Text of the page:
“Wait!” says Wes, the boy with the ding smile. “This was optional?” He salutes the rest of the students and moves toward the door.
“Sit down! No, mister. It’s not,” Mr. Hardy bellows, but keeps his eyes locked with Rex. Wes sits back down.
Rex stares at the principal, but doesn’t say anything. The longer the silence stretches, the deeper Hardy’s face flushes as he waits for Rex to crack and be the first to speak. Instead, she yawns, wide and deliberate. Hardy’s nostrils flare as if he’s keeping his own yawn inside.
The principal speaks softly, probably so only Rex can hear, but of course the other students lean in to eavesdrop. “This is a day where you can show me you have a place at our school.”
“Sorry, Teach,” Rex says. “We’re off to the high school this year. New principal.”
Hardy smirks. “Actually, you’re looking at the new high school principal. But that doesn’t mean this isn’t a chance for you to kick-off the new year with a clean slate.”
Rex slowly blinks.
“I’m going to come down hard on you this year, Rex. No more of your games. I won’t tolerate it, regardless of what you might be dealing with at . . . home.”
Rex’s eyes narrow. Her chin pops up. But she still doesn’t speak. The two of them glare for another long moment, while behind them the other students stare without breathing.
“My money’s on Rex,” Wes whispers. Jason backs away from the other boy.
Principal Hardy grinds his teeth. “Take a seat,” he finally snaps.
Rex backs up, eyes still on the principal, and sinks into the seat next to Lilith.
“You’re on my dress,” Lilith whines, pulling her skirt from under Rex’s legs.
“Whose is it, your mom’s?” Rex doesn’t budge.
“This is vintage,” Lilith says importantly. She yanks on the skirt, pulling it out from under Rex.
Rex hisses like a cat, making two bright red spots flare on Lilith’s cheeks and a laugh escape from Wes. Rex turns her glare on him, but he seems impervious, smiling even wider. Rex claps silently as Lilith, her skirt yanked free, makes a big production of grabbing her satchel—also vintage, plastic with giant peonies—before stomping over to the other vinyl couch in the lobby. She plops down next to Ally, who sighs out of her nose and angles away from all of them.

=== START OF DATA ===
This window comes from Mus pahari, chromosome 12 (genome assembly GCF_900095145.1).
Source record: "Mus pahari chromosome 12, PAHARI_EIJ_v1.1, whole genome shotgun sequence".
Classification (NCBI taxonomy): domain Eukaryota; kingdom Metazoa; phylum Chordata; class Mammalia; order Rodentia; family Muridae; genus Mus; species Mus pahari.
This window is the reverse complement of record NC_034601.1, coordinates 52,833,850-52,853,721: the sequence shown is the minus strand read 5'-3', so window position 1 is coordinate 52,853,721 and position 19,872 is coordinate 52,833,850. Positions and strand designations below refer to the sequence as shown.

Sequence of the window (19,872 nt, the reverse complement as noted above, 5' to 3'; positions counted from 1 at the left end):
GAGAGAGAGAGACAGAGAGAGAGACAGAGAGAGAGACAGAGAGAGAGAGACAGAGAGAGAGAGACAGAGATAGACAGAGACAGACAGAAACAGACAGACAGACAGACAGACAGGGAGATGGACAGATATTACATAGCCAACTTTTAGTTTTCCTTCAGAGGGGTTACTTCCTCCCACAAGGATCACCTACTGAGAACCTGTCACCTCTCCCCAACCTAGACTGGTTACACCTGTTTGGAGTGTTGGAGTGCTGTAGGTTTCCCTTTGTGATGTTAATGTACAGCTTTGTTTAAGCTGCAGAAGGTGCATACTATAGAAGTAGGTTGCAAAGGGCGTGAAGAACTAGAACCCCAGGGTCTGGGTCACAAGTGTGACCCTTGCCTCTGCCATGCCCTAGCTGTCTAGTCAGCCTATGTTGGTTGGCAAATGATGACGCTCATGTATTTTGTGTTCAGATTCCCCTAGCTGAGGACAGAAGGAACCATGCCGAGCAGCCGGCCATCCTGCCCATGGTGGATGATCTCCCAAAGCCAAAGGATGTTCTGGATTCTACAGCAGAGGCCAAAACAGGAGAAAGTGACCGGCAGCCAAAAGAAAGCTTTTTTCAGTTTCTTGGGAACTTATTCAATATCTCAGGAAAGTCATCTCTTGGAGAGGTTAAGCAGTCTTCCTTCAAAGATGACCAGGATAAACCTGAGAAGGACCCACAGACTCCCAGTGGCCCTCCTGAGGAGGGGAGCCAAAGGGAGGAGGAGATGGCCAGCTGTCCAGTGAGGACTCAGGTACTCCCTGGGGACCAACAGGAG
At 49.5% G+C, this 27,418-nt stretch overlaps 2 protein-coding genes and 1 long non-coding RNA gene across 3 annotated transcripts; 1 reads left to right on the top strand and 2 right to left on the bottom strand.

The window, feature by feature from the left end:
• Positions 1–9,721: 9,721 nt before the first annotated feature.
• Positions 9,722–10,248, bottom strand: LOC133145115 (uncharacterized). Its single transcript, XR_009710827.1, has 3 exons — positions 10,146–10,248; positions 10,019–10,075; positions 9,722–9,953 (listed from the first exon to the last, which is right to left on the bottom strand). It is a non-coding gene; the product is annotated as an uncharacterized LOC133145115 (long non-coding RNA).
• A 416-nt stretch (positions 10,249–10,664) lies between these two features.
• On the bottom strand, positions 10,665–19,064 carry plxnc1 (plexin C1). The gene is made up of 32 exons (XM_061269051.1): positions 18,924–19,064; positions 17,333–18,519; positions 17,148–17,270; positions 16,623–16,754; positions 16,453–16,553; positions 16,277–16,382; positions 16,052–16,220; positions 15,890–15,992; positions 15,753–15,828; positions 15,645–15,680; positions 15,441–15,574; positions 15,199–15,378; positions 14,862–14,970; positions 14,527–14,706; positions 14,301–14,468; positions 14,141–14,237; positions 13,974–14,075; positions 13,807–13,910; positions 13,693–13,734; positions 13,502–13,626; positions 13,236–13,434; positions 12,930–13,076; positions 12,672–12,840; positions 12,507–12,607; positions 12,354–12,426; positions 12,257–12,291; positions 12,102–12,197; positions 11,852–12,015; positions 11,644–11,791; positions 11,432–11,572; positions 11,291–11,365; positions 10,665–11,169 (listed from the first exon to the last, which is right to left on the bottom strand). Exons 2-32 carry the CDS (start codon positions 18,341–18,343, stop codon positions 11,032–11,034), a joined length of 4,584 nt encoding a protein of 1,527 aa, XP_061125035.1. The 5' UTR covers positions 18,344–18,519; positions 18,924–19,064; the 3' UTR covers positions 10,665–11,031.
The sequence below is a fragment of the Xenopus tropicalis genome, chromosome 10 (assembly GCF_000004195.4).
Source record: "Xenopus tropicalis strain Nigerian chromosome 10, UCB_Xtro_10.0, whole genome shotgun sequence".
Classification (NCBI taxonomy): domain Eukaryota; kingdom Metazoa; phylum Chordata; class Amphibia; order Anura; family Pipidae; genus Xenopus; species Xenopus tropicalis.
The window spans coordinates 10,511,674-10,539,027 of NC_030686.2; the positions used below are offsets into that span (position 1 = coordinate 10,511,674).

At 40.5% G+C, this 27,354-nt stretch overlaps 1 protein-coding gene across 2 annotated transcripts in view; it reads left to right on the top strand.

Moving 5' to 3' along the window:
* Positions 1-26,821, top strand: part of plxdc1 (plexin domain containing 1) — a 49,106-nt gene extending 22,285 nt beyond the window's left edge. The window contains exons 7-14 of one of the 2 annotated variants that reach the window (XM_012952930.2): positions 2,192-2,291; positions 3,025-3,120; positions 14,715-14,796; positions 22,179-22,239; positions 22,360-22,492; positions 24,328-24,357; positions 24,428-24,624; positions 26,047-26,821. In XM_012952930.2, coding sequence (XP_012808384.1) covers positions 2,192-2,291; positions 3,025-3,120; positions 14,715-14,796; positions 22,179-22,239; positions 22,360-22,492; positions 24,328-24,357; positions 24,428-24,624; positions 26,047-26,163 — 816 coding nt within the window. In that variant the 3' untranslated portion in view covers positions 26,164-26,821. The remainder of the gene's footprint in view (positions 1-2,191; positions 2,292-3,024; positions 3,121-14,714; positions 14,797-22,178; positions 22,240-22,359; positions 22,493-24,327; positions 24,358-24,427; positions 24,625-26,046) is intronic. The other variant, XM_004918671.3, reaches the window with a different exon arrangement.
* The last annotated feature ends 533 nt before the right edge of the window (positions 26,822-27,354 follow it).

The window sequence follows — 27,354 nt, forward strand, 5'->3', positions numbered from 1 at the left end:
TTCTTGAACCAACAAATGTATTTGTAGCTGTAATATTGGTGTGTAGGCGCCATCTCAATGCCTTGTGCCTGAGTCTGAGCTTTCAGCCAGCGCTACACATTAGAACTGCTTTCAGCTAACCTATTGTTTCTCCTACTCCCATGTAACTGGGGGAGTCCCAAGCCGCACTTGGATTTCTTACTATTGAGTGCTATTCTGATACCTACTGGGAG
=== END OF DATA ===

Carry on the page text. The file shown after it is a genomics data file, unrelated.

“Seriously,” Lilith whispers to Jason too loudly to actually be a whisper. Jason’s eyes widen at being directly addressed. “How can you be friends with her?” Ally turns their way, listening in. Jason’s hands fly up like he’s holding back Lilith’s words.
“I’m not!” Jason stumbles to his feet. His head whips between Lilith, Rex, and Ally. Rex stretches out her legs, crossing them at the ankles, and watches Jason squirm. “I mean, Rex, you’re not really friends with anyone, are you? I don’t mean that, either. I mean, you don’t like people. Right? It’s not that I don’t want to be—”
Wes takes a seat next to Rex, rubbing his hands together. “Oooh, this is getting good.” He nudges her. “You’re going to hurt him, aren’t you?”
But Jason’s off the hook as Rex turns on Wes, her lips curling back like she’s about to hiss again.
“Meow,” Wes whispers with another ding smile that only stretches when he realizes he’s thrown her. Rex is first to look away.
Three loud claps from Principal Hardy and four out of the five students turn toward him. Rex stays put, staring at a fish tank instead of the principal and the squat woman in scrubs next to him.14
“Oh, hi there, Rex!” the woman says suddenly. Still, Rex doesn’t move. Jason’s head swivels between the two of them as if looking for the connection.
The woman bounces a little at them, a smile stretching across her face.
“This is Mrs. Mitchell, head of Northbrook Retirement Village,” Hardy says.
“Jeff and I go way back!” Mrs. Mitchell says with a laugh, not seeing Mr. Hardy’s wince.
“Oh, yeah?” Wes says.
“That’s right,” Mrs. Mitchell says. She clasps her hands behind her back and rocks back on her heels. “Jeff here thinks running a middle school is so hard.” She rolls her eyes as she drags out the last two words. “I said, ‘You should try a nursing home sometime if you think you’ve got it rough!’ And that’s how we got here, I guess.”
“That’s one way of looking at it,” Mr. Hardy says without a smile. “Mrs. Mitchell is my sister.”
“And we’re going to join forces today! Jeff and I have so many fun things planned for y’all!”
“You’re not Southern, Trish. We were raised in Pennsylvania. You can’t pull off a Southern accent. How many times do I have to tell you?”
Mrs. Mitchell’s smile stays plastered on her face. “Jeff,” she drawls to the kids, “might learn today how important it is to be warm and homey when prompting a change in behavior.”
Mr. Hardy shakes his head. “I think I’ll stick with my style.”
“Which is what?” Mrs. Mitchell asks.